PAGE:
“The purpose of cross-examination is to ascertain the truth in relation to the acquisition levelled against an accused person and a discretion is vested in the Court to control the cross-examination. A party cross-examining a deaf and dumb witness like any other witness is required to act within the bounds of law and cannot be permitted to cross-examine the witness all and sundry on irrelevant questions. Section 138 of the Indian Evidence Act itself provides that the examination and cross-examination of a witness must relate to relevant facts but the cross-examination need not be confined to the facts to which the witness testified in his examination-in-chief. The purpose is that in cross-examination besides relevant facts, facts which impeach the credibility of the witness and shake his creditworthiness can also be asked. However still the first portion of Section 138 of the Evidence Act qualifies this right confining the cross-examination to relevant facts though it may not have been so deposed in the examination-in-chief. It is the duty of a Judge to control the cross-examination to prevent any abuse and to protect a witness from being unfairly dealt with. Sections 149 to 152 of the Evidence Act prohibit asking questions without reasonable grounds, which are indecent and scandalous in nature, or which are intended to insult or annoy the witness”.

“When a deaf and dumb witness is under cross-examination, the Court is required to take due care of the fact that vocabulary of such a person is limited as he or she speaks through sign language and it may not be possible for that witness to answer, or in detail explain every answer by sign language. This disability of a limited vocabulary of sign language does not affect either the competence or the credibility of such witness. The Court is required to exercise control over the cross-examination keeping in view the ability of the witness to answer the questions.

From the examination of the witness which was in question-answer form and the response to the cross-examination wherein the witness drew and explained the distance where the incident took place, it can safely be held that there was sufficient compliance of the right to cross-examination provided to an accused and the testimony of this witness is not required to be effaced”

On punishment under section 8 Sexual Assault or Section 9 Aggravated Sexual Assault 

The Court then examined the question whether appellant can be convicted for offence defined under Section 7 and punishable under Section 8 of the POCSO Act or defined under Section 9(k) and punishable under Section 10 of POCSO Act. The appellant was charged for offence defined under Section 7 and punishable under Section 8 of POCSO Act i.e. “sexual assault”.

Section 7 POCSO Act defines the term sexual assault as physical contact without penetration. The punishment for the same is provided in Section 8 wherein the minimum sentence is 3 years which may extend to 5 years with fine.

Section 9 of POCSO Act defines “aggravated sexual assault” which is punishable under Section 10 POCSO Act. Section 9 POCSO Act defines different types of sexual assault which would be termed as aggravated sexual assault. Sub-clause (k) of Section 9 POCSO Act provides that whoever, taking advantage of a child’s mental or physical disability, commits sexual assault on the child would be punished for aggravated sexual assault as per Section 10 of POCSO Act wherein the minimum punishment is of 5 years imprisonment which may extend to 7 years and fine.”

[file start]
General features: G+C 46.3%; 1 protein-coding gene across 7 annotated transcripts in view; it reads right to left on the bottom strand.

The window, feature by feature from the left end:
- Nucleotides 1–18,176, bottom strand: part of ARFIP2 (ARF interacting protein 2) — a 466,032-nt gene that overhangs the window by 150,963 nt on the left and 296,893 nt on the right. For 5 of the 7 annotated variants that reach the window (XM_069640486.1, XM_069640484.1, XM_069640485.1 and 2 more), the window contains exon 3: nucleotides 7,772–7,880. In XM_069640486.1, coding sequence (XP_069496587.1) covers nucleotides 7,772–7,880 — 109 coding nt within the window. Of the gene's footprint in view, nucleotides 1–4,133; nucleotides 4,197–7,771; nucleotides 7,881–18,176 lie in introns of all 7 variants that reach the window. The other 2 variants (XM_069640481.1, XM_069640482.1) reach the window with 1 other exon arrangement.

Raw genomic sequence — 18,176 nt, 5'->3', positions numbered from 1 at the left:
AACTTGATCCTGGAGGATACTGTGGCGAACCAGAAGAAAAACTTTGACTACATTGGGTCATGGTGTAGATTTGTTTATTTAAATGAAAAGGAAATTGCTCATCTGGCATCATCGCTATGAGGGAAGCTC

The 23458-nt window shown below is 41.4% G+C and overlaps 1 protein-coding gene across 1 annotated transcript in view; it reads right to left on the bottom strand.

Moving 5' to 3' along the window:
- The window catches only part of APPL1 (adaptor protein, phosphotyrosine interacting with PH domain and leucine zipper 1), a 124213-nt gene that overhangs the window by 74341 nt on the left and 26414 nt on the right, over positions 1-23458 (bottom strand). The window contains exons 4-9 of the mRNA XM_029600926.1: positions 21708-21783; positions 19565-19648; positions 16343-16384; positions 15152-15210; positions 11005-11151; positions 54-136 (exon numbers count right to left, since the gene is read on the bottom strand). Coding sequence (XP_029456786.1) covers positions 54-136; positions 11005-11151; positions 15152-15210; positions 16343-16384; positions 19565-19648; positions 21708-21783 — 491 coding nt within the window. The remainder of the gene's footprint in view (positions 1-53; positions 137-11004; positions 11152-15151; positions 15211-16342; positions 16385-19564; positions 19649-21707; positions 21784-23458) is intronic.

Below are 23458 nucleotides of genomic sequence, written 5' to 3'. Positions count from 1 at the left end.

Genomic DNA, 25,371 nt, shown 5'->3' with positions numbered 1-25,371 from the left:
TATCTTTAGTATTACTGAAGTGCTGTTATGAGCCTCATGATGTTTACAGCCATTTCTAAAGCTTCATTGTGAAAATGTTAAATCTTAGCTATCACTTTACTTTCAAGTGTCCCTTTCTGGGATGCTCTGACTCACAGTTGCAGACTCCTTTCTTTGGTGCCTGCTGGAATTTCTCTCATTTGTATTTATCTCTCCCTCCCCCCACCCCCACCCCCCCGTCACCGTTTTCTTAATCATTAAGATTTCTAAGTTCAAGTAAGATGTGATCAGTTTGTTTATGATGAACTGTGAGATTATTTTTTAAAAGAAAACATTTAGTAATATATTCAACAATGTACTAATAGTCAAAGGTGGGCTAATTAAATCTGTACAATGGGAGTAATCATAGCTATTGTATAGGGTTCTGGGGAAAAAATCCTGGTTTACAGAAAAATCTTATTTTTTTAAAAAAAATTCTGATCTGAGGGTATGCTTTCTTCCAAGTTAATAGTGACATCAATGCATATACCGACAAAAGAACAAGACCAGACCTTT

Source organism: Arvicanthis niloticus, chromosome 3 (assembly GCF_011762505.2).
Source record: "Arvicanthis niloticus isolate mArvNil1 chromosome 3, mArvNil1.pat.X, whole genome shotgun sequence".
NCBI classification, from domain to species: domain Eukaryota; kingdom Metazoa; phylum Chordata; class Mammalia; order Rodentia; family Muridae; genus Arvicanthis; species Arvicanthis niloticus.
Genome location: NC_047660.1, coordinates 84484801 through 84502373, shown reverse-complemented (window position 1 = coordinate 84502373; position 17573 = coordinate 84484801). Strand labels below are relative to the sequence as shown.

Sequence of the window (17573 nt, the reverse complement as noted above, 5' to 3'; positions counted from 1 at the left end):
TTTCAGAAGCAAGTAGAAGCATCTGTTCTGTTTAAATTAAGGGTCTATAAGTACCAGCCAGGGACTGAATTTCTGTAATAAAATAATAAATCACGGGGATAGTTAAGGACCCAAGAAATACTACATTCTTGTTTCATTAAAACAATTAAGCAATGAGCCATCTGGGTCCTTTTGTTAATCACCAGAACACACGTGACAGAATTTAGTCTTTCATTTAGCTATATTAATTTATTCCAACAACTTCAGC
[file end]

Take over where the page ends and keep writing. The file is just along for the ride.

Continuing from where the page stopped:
Though charged with a major offence an accused can be convicted for a minor offence, the vice-versa is impermissible.

Court altered the Punishment

Accepting the contention of the Accused, the bench held that in the facts of the case Court is not required to go into whether aggravated sexual assault is made out or not from the evidence on record, for the reason there was no charge for aggravated sexual assault framed against the appellant. “ It is trite law that though charged with a major offence an accused can be convicted for a minor offence, however the vice-versa is impermissible which has been done by the learned Trial Court.”

Consequently, the Court altered the conviction of Accused to one for offence defined under Section 7 and punishable under Section 8 of POCSO Act.

The earlier sentence dt. 17 Dec 2013  of "Rigorous imprisonment for a period of six years and fine of Rs. 5,000/- in default whereof to undergo simple imprisonment for a period of three months" has not been modified as "Rigorous imprisonment for a period of 5 years and to pay a fine of Rs. 10,000/- in default whereof to undergo simple imprisonment for a period of one month".

Click here for the Judgement dated 03 Jun 2016, bearing No. CRL.A. 751/2014 titled Chander Singh Vs. State

Language used by Judiciary referring to persons with disability

An important takeaway from this judgement is also the issue of improper and disability unfriendly language used by the Hon'ble Judges despite their best intentions. The terminology "deaf and dumb", "suffering from disability" etc has been repeatedly used by the prosecution, courts below and the high court in the pleadings, orders and judgement. And this is not one odd case. Its high time that the judicial officers  and prosecution officers too are trained in the use of correct language / terminology while referring to persons with disabilities. While the words, "suffering from" and "handicapped" are one extreme, the term "Divyang" suggested by Hon'ble Prime Minister of India is on the other extreme of the disability etiquette. People with disabilities are persons first and therefore a simple reference to them as "a person with disability" or "a person with hearing impairment", speech impairment, etc... in line with the UNCRPD accepted worldwide is appropriate and proper. The Hon'ble High Court must consider addressing this as a priority.